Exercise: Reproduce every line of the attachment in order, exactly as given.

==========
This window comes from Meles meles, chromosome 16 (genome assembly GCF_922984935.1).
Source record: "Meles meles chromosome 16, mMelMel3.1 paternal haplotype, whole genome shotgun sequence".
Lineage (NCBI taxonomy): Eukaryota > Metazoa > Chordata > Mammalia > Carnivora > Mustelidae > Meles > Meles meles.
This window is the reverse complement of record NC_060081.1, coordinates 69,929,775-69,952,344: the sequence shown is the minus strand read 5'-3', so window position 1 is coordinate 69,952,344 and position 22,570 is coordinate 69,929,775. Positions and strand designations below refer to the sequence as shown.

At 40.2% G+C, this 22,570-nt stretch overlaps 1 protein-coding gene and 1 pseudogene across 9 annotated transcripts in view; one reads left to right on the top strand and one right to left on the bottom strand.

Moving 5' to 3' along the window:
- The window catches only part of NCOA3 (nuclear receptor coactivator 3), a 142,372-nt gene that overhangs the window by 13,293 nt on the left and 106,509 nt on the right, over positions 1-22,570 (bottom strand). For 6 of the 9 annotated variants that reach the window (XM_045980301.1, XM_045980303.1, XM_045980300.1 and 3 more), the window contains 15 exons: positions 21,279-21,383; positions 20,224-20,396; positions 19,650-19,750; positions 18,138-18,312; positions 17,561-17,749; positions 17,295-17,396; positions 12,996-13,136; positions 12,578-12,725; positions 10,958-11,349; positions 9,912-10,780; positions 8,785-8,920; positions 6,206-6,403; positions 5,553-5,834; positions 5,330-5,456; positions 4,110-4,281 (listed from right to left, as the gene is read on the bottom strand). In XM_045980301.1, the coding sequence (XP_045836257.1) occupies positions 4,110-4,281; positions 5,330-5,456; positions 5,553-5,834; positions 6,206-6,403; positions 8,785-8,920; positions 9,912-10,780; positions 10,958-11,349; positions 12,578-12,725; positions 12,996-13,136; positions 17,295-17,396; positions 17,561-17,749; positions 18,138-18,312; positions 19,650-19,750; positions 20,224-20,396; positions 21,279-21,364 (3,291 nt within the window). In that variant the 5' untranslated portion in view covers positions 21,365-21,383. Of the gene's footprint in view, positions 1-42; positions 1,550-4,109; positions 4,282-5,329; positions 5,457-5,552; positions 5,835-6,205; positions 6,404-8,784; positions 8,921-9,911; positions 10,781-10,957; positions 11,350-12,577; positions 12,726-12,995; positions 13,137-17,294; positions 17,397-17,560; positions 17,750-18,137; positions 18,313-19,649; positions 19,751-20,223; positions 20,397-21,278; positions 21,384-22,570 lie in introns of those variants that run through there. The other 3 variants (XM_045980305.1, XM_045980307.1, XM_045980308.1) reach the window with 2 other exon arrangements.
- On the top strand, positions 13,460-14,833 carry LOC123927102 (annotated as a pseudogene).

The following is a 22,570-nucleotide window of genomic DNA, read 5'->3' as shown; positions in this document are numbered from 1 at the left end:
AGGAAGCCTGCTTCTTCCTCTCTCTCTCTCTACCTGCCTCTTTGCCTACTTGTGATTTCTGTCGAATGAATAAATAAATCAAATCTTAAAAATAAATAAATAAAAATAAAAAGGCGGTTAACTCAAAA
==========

This window comes from Meles meles, chromosome 16 (genome assembly GCF_922984935.1).
Source record: "Meles meles chromosome 16, mMelMel3.1 paternal haplotype, whole genome shotgun sequence".
Lineage (NCBI taxonomy): Eukaryota > Metazoa > Chordata > Mammalia > Carnivora > Mustelidae > Meles > Meles meles.
This window is the reverse complement of record NC_060081.1, coordinates 69,929,775-69,952,344: the sequence shown is the minus strand read 5'-3', so window position 1 is coordinate 69,952,344 and position 22,570 is coordinate 69,929,775. Positions and strand designations below refer to the sequence as shown.

At 40.2% G+C, this 22,570-nt stretch overlaps 1 protein-coding gene and 1 pseudogene across 9 annotated transcripts in view; one reads left to right on the top strand and one right to left on the bottom strand.

Moving 5' to 3' along the window:
- The window catches only part of NCOA3 (nuclear receptor coactivator 3), a 142,372-nt gene that overhangs the window by 13,293 nt on the left and 106,509 nt on the right, over positions 1-22,570 (bottom strand). For 6 of the 9 annotated variants that reach the window (XM_045980301.1, XM_045980303.1, XM_045980300.1 and 3 more), the window contains 15 exons: positions 21,279-21,383; positions 20,224-20,396; positions 19,650-19,750; positions 18,138-18,312; positions 17,561-17,749; positions 17,295-17,396; positions 12,996-13,136; positions 12,578-12,725; positions 10,958-11,349; positions 9,912-10,780; positions 8,785-8,920; positions 6,206-6,403; positions 5,553-5,834; positions 5,330-5,456; positions 4,110-4,281 (listed from right to left, as the gene is read on the bottom strand). In XM_045980301.1, the coding sequence (XP_045836257.1) occupies positions 4,110-4,281; positions 5,330-5,456; positions 5,553-5,834; positions 6,206-6,403; positions 8,785-8,920; positions 9,912-10,780; positions 10,958-11,349; positions 12,578-12,725; positions 12,996-13,136; positions 17,295-17,396; positions 17,561-17,749; positions 18,138-18,312; positions 19,650-19,750; positions 20,224-20,396; positions 21,279-21,364 (3,291 nt within the window). In that variant the 5' untranslated portion in view covers positions 21,365-21,383. Of the gene's footprint in view, positions 1-42; positions 1,550-4,109; positions 4,282-5,329; positions 5,457-5,552; positions 5,835-6,205; positions 6,404-8,784; positions 8,921-9,911; positions 10,781-10,957; positions 11,350-12,577; positions 12,726-12,995; positions 13,137-17,294; positions 17,397-17,560; positions 17,750-18,137; positions 18,313-19,649; positions 19,751-20,223; positions 20,397-21,278; positions 21,384-22,570 lie in introns of those variants that run through there. The other 3 variants (XM_045980305.1, XM_045980307.1, XM_045980308.1) reach the window with 2 other exon arrangements.
- On the top strand, positions 13,460-14,833 carry LOC123927102 (annotated as a pseudogene).

The following is a 22,570-nucleotide window of genomic DNA, read 5'->3' as shown; positions in this document are numbered from 1 at the left end:
AGGAAGCCTGCTTCTTCCTCTCTCTCTCTCTACCTGCCTCTTTGCCTACTTGTGATTTCTGTCGAATGAATAAATAAATCAAATCTTAAAAATAAATAAATAAAAATAAAAAGGCGGTTAACTCAAAA